Let’s start with the major changes of Civ 6. The biggest one and the most noticeable is the addition of “Districts”. Each city now can place “Districts” on their hex grids and replace the current hex’s improvements with a part of the city. There’s a limit to the number of Districts you can place based on the size so as your city grows (and will eventually claim more land) you can place more Districts.

This means you can develop your cities in different ways. If you want a science-based city, you will want a campus. Production districts are always good, Holy Sites are great for religion and so on. In fact, the district/hex system is one of the biggest reasons I like Civ 6. It changes the game and makes cities feel more unique. However, it’s not without problems.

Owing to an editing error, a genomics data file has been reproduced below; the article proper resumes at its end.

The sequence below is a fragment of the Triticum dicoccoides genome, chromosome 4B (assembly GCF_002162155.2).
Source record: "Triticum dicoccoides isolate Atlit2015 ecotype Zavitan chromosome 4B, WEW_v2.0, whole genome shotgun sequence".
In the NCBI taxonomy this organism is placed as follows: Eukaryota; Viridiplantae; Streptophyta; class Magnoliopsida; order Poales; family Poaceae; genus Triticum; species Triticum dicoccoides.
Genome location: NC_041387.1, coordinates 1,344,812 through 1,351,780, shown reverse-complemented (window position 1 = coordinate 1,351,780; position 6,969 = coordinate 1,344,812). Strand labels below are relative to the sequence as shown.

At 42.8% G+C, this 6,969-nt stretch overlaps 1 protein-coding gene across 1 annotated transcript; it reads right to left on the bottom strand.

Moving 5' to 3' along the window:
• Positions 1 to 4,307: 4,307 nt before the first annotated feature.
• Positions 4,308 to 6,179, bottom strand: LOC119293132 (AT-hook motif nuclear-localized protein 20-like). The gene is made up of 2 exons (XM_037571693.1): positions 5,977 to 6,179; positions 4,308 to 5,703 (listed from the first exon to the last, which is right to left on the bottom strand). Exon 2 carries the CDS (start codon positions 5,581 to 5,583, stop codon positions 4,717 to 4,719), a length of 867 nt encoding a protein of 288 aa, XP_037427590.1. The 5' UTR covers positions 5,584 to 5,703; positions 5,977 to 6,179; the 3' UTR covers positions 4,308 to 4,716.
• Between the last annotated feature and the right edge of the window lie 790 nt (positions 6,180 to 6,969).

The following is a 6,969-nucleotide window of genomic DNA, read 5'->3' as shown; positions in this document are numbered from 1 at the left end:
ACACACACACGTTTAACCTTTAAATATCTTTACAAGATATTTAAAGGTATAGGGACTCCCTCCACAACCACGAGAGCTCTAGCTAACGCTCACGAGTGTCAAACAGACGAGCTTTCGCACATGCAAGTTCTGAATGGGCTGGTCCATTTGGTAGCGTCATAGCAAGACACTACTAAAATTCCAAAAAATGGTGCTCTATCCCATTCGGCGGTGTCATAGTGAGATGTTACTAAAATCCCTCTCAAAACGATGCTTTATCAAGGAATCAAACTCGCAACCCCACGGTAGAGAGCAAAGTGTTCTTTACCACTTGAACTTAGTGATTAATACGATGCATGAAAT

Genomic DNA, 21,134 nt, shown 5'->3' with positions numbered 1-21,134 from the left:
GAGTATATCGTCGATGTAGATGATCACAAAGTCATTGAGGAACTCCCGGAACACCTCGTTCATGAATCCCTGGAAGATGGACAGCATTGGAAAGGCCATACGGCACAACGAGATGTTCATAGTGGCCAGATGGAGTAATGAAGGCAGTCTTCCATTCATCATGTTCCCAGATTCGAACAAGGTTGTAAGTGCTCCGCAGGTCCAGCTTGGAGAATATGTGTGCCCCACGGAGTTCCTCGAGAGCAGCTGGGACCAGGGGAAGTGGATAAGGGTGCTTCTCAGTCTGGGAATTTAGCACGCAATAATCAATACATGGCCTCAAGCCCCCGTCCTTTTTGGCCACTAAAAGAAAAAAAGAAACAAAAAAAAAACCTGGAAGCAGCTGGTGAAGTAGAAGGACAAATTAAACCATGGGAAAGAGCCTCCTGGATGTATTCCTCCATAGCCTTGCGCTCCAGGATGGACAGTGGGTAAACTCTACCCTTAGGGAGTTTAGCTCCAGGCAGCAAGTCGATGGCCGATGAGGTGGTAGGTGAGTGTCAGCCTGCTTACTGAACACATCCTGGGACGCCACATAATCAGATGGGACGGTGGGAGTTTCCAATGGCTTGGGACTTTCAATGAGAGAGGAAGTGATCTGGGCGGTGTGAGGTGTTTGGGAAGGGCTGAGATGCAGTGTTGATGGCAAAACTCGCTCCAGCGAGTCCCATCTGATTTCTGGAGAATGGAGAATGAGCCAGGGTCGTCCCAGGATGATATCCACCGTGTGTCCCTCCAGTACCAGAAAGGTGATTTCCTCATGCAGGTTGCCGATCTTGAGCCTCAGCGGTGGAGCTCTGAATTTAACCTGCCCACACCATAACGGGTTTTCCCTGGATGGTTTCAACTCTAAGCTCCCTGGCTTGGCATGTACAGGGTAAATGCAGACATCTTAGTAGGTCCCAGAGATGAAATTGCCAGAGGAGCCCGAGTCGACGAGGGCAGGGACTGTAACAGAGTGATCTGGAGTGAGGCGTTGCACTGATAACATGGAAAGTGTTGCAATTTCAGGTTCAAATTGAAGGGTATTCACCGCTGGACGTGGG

You see, it’s hard to really plan out a city without a lot of foreknowledge. If I want to settle in a specific grid, is it good for Science? Is it good for a wonder I might want to build? Is it good for any number of things? There’s not a good answer. You can heavily research what you want to do for the city, learn a lot about the game, or build randomly. There are Steam Workshop addons to fix that, but even there it’s limited to what it can do, and I don’t believe it should be fixed by the fans. The fact is it’s hard to really plan out a city or know where to settle, and if you do it wrong, you can miss out on a wonder you want later in the game, as those are limited. Some need to be placed next to a Science District (campus) and on a hill or such. If your science district doesn’t have a hill next to it or all of those spaces are already used, you can’t build that wonder in that city, and since you already placed the district, you can’t move that either, as far as I know.

I also have to say you need to figure out which victory you’re going for early. I tried to go for Religion and made a number of religious cities, then when I found I didn’t like the religious game, I found it hard to turn towards science. Instead, you need to identify your eventual goal as soon as possible due to the fact you’re designing your cities for it.